Some Silicon Valley investors and others in the real-estate industry say the company’s well-crafted image belies the unremarkable nature of its business. For instance, let’s consider WeWork’s competitors. With an indeterminate identity, it is hard to say just who WeWork’s competitors are or if the company even has any contenders due to its multitude of market engagements. IWG PLC, an office-leasing company with a similar business model to WeWork, manages five times the square footage and has approximately one-eighth the market value. Boston Properties Inc., the United State’s largest publically traded office leaser, owns five times the square footage that WeWork leases and manages while boasting a market capitalization of $19 billion.
Barry Sternlicht, who runs Starwood Capital Group LLC with more than $50 billion of real-estate assets under management, said, “if you had positioned (WeWork) as a real-estate company, it wouldn’t be worth (its valuation).” Neumann “dressed it up and made it into a community, and that turned it into a tech play” he said.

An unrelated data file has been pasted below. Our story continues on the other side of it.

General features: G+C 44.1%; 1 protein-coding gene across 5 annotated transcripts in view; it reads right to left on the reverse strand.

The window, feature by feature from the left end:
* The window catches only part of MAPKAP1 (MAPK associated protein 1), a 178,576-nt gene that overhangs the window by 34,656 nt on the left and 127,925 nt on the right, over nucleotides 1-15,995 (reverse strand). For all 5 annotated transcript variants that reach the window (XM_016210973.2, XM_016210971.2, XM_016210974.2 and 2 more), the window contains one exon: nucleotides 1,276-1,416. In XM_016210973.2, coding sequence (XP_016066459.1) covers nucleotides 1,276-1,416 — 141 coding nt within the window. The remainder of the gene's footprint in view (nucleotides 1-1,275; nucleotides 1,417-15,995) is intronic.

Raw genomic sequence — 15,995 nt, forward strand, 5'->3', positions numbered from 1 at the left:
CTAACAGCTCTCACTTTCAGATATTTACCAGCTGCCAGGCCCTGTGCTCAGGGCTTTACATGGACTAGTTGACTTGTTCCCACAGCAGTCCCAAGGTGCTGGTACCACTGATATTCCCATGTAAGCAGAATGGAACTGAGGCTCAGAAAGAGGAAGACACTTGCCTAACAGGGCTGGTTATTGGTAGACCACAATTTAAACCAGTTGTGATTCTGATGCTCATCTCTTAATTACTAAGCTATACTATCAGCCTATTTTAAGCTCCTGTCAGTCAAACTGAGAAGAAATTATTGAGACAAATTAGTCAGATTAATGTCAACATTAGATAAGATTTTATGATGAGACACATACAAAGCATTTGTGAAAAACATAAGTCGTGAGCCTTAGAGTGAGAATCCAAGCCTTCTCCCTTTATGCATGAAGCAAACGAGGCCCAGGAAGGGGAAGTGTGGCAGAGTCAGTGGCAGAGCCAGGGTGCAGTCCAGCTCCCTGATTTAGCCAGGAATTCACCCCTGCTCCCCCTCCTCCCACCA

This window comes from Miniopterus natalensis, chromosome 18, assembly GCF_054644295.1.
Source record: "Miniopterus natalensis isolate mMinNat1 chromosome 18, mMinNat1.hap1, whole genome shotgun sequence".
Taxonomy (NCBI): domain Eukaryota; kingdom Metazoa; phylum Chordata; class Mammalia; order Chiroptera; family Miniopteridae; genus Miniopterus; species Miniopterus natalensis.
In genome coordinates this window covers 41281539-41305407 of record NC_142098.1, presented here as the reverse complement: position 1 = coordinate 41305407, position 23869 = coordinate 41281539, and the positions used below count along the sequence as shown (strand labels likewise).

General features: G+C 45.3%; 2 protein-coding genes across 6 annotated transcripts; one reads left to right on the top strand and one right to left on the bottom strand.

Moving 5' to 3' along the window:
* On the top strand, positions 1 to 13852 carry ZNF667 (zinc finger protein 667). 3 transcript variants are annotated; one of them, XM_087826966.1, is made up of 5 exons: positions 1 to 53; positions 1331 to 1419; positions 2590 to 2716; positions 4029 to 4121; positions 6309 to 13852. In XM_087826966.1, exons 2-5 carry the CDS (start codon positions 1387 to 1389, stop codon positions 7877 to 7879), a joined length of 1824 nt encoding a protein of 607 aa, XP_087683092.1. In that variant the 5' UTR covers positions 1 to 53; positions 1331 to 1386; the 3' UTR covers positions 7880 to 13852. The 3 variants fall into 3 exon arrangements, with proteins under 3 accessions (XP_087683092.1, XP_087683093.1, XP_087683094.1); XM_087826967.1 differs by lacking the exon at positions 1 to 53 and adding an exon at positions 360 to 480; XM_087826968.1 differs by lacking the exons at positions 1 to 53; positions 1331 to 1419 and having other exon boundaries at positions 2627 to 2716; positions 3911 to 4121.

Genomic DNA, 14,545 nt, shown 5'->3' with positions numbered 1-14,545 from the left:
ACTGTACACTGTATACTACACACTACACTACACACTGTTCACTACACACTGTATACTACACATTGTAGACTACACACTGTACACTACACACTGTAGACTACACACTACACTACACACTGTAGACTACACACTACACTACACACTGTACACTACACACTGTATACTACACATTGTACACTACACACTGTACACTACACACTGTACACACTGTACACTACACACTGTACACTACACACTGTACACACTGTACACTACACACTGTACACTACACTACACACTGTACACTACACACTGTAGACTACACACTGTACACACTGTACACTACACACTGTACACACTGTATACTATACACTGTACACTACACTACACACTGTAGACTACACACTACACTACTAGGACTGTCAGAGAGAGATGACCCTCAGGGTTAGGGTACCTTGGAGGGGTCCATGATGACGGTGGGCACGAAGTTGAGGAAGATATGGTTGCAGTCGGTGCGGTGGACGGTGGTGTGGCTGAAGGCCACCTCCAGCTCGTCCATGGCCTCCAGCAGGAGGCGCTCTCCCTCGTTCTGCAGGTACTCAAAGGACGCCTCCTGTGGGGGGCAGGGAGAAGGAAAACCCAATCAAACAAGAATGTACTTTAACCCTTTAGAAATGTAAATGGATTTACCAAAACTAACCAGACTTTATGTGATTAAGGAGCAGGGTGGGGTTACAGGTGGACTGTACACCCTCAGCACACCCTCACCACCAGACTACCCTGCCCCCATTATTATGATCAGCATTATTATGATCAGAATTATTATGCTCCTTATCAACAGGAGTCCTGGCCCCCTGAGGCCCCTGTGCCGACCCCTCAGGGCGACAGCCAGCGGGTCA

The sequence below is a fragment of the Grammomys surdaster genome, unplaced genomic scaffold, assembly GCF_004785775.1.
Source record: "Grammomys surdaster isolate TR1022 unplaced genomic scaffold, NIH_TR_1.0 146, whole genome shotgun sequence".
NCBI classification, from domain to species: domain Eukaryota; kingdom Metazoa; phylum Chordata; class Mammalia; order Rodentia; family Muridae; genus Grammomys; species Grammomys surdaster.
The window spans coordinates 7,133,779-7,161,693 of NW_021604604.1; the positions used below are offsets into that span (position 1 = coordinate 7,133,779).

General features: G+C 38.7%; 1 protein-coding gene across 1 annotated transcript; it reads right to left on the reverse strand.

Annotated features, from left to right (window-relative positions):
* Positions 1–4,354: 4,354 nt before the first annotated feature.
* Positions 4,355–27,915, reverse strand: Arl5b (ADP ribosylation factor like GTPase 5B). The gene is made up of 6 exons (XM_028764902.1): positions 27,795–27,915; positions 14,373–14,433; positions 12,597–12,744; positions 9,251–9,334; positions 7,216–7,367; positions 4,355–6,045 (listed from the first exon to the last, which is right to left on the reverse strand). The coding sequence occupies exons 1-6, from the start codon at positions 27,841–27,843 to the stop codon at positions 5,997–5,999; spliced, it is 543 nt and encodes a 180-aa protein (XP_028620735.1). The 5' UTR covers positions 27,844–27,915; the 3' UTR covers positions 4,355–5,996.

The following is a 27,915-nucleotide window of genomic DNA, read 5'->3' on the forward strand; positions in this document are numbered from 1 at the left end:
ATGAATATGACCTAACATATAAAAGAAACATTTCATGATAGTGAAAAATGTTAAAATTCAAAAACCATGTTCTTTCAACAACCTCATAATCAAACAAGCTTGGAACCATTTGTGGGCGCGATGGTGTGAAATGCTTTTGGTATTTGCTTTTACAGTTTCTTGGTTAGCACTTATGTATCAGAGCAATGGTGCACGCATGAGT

One argument against WeWork surrounds it’s “expanding” clientele base. A large portion of WeWorks client base is comprised of startups. If there were to be a downturn in the market, it would become increasingly difficult for startups to raise funding. If startups don’t have the funding necessary to sustain themselves, WeWork might run into trouble staying profitable with a decrease in leasing demand as its clients wouldn’t be able to pay the rent for the office space.